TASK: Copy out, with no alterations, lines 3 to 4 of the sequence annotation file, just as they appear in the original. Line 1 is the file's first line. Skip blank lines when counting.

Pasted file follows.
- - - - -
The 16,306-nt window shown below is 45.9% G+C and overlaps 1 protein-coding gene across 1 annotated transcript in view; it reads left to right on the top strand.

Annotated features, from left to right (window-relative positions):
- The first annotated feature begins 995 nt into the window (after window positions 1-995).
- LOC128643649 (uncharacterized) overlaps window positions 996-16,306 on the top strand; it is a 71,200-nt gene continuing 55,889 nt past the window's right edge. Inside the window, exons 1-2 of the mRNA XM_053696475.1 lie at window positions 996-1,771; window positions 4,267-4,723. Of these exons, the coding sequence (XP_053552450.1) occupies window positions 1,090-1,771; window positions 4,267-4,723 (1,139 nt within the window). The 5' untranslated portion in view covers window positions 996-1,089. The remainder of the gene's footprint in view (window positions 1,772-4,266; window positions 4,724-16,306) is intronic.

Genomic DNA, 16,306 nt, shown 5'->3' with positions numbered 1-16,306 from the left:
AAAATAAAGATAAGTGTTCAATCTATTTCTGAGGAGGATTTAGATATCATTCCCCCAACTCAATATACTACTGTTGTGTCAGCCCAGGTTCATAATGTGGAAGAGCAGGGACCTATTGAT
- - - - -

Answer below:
- The first annotated feature begins 995 nt into the window (after window positions 1-995).
- LOC128643649 (uncharacterized) overlaps window positions 996-16,306 on the top strand; it is a 71,200-nt gene continuing 55,889 nt past the window's right edge. Inside the window, exons 1-2 of the mRNA XM_053696475.1 lie at window positions 996-1,771; window positions 4,267-4,723. Of these exons, the coding sequence (XP_053552450.1) occupies window positions 1,090-1,771; window positions 4,267-4,723 (1,139 nt within the window). The 5' untranslated portion in view covers window positions 996-1,089. The remainder of the gene's footprint in view (window positions 1,772-4,266; window positions 4,724-16,306) is intronic.